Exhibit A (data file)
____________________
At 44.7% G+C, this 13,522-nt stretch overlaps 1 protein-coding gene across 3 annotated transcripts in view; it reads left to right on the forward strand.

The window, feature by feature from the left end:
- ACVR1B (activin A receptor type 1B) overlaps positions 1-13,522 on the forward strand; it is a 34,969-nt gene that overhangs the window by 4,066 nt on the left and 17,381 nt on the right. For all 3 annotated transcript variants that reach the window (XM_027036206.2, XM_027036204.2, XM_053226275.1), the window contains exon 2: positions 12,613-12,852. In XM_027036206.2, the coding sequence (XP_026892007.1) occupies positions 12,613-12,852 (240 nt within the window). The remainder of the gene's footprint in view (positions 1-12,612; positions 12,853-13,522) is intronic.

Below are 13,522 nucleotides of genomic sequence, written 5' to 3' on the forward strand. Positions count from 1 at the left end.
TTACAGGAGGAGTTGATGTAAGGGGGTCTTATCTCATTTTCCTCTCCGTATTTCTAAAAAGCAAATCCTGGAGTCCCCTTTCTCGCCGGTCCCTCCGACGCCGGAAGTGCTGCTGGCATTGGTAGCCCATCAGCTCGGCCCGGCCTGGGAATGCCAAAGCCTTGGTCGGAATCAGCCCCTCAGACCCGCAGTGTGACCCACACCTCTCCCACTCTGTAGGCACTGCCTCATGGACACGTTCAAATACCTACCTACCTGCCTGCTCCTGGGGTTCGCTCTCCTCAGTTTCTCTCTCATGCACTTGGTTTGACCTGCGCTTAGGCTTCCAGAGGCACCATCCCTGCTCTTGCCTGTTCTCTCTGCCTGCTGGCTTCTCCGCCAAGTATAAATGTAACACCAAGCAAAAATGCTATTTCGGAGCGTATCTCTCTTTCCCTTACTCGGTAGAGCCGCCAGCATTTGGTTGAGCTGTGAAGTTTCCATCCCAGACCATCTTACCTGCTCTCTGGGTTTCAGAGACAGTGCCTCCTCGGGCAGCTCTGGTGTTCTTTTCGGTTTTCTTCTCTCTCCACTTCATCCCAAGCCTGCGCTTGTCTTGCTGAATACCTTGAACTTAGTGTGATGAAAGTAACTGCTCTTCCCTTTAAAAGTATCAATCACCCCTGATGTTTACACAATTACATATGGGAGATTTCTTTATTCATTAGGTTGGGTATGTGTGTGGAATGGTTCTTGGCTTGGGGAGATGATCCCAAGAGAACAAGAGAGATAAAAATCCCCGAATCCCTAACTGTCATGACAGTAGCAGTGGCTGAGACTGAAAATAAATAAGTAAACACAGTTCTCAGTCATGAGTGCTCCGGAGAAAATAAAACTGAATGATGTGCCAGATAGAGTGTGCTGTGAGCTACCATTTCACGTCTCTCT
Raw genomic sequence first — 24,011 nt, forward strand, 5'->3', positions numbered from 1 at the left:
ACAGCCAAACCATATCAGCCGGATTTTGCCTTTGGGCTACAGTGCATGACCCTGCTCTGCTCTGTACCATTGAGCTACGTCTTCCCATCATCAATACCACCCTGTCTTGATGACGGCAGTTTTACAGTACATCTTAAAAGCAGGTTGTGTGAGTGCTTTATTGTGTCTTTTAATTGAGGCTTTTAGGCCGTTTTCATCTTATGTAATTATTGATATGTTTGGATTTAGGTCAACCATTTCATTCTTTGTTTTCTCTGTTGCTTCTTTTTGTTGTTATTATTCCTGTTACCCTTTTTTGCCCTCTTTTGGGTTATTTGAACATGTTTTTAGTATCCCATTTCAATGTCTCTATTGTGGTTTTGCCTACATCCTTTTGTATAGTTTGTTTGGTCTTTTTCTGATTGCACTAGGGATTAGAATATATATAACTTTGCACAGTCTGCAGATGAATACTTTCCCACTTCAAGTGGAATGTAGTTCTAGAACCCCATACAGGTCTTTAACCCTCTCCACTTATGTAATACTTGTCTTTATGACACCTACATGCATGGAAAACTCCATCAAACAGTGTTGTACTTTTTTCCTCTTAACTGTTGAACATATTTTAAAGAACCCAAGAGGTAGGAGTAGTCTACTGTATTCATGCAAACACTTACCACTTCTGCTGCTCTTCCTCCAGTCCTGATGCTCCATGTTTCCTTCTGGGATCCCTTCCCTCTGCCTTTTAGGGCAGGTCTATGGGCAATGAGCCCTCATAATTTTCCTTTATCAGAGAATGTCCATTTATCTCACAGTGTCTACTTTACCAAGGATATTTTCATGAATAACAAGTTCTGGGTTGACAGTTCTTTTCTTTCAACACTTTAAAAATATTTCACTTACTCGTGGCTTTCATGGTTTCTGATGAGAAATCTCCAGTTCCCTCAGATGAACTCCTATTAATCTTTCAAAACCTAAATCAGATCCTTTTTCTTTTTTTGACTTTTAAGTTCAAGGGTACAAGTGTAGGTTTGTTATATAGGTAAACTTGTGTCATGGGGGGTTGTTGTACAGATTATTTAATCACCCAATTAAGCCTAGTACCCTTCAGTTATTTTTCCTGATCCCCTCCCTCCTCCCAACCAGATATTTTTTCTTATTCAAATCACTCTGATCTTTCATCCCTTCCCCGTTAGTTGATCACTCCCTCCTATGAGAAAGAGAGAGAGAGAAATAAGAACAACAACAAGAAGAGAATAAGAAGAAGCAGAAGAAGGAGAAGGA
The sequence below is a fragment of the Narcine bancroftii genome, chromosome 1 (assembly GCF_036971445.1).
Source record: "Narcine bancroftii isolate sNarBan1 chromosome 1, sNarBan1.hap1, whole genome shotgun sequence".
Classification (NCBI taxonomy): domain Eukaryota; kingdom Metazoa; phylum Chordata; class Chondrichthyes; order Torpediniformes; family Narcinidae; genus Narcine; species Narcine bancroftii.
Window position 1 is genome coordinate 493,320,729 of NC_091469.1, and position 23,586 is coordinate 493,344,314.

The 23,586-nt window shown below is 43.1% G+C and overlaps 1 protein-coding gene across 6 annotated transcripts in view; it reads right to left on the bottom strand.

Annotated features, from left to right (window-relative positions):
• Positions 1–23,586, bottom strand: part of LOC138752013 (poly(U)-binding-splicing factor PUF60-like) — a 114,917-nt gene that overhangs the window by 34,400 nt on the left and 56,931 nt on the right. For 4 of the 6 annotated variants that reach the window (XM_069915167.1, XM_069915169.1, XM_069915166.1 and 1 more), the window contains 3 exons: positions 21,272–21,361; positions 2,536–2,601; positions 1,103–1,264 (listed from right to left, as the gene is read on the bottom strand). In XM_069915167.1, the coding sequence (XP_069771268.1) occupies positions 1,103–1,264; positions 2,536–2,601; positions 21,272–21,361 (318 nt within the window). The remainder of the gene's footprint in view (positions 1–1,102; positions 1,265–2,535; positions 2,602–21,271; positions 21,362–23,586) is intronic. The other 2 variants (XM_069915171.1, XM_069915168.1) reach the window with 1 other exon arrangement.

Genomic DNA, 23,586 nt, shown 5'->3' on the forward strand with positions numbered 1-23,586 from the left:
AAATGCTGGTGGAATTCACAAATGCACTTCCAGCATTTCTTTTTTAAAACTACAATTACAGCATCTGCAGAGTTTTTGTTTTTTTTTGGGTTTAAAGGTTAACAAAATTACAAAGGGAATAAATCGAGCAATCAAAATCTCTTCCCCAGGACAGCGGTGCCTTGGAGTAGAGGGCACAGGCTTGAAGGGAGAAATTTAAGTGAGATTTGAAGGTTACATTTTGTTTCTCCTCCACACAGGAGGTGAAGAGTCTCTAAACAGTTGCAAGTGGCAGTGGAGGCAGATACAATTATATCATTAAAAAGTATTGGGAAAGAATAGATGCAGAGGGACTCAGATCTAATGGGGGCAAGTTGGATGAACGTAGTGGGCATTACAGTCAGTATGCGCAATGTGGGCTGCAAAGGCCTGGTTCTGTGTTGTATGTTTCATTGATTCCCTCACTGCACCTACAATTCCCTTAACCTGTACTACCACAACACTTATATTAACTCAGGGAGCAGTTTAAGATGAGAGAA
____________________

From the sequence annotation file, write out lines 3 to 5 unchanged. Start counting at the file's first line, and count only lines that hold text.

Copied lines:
- ACVR1B (activin A receptor type 1B) overlaps positions 1-13,522 on the forward strand; it is a 34,969-nt gene that overhangs the window by 4,066 nt on the left and 17,381 nt on the right. For all 3 annotated transcript variants that reach the window (XM_027036206.2, XM_027036204.2, XM_053226275.1), the window contains exon 2: positions 12,613-12,852. In XM_027036206.2, the coding sequence (XP_026892007.1) occupies positions 12,613-12,852 (240 nt within the window). The remainder of the gene's footprint in view (positions 1-12,612; positions 12,853-13,522) is intronic.

Below are 13,522 nucleotides of genomic sequence, written 5' to 3' on the forward strand. Positions count from 1 at the left end.
TTACAGGAGGAGTTGATGTAAGGGGGTCTTATCTCATTTTCCTCTCCGTATTTCTAAAAAGCAAATCCTGGAGTCCCCTTTCTCGCCGGTCCCTCCGACGCCGGAAGTGCTGCTGGCATTGGTAGCCCATCAGCTCGGCCCGGCCTGGGAATGCCAAAGCCTTGGTCGGAATCAGCCCCTCAGACCCGCAGTGTGACCCACACCTCTCCCACTCTGTAGGCACTGCCTCATGGACACGTTCAAATACCTACCTACCTGCCTGCTCCTGGGGTTCGCTCTCCTCAGTTTCTCTCTCATGCACTTGGTTTGACCTGCGCTTAGGCTTCCAGAGGCACCATCCCTGCTCTTGCCTGTTCTCTCTGCCTGCTGGCTTCTCCGCCAAGTATAAATGTAACACCAAGCAAAAATGCTATTTCGGAGCGTATCTCTCTTTCCCTTACTCGGTAGAGCCGCCAGCATTTGGTTGAGCTGTGAAGTTTCCATCCCAGACCATCTTACCTGCTCTCTGGGTTTCAGAGACAGTGCCTCCTCGGGCAGCTCTGGTGTTCTTTTCGGTTTTCTTCTCTCTCCACTTCATCCCAAGCCTGCGCTTGTCTTGCTGAATACCTTGAACTTAGTGTGATGAAAGTAACTGCTCTTCCCTTTAAAAGTATCAATCACCCCTGATGTTTACACAATTACATATGGGAGATTTCTTTATTCATTAGGTTGGGTATGTGTGTGGAATGGTTCTTGGCTTGGGGAGATGATCCCAAGAGAACAAGAGAGATAAAAATCCCCGAATCCCTAACTGTCATGACAGTAGCAGTGGCTGAGACTGAAAATAAATAAGTAAACACAGTTCTCAGTCATGAGTGCTCCGGAGAAAATAAAACTGAATGATGTGCCAGATAGAGTGTGCTGTGAGCTACCATTTCACGTCTCTCT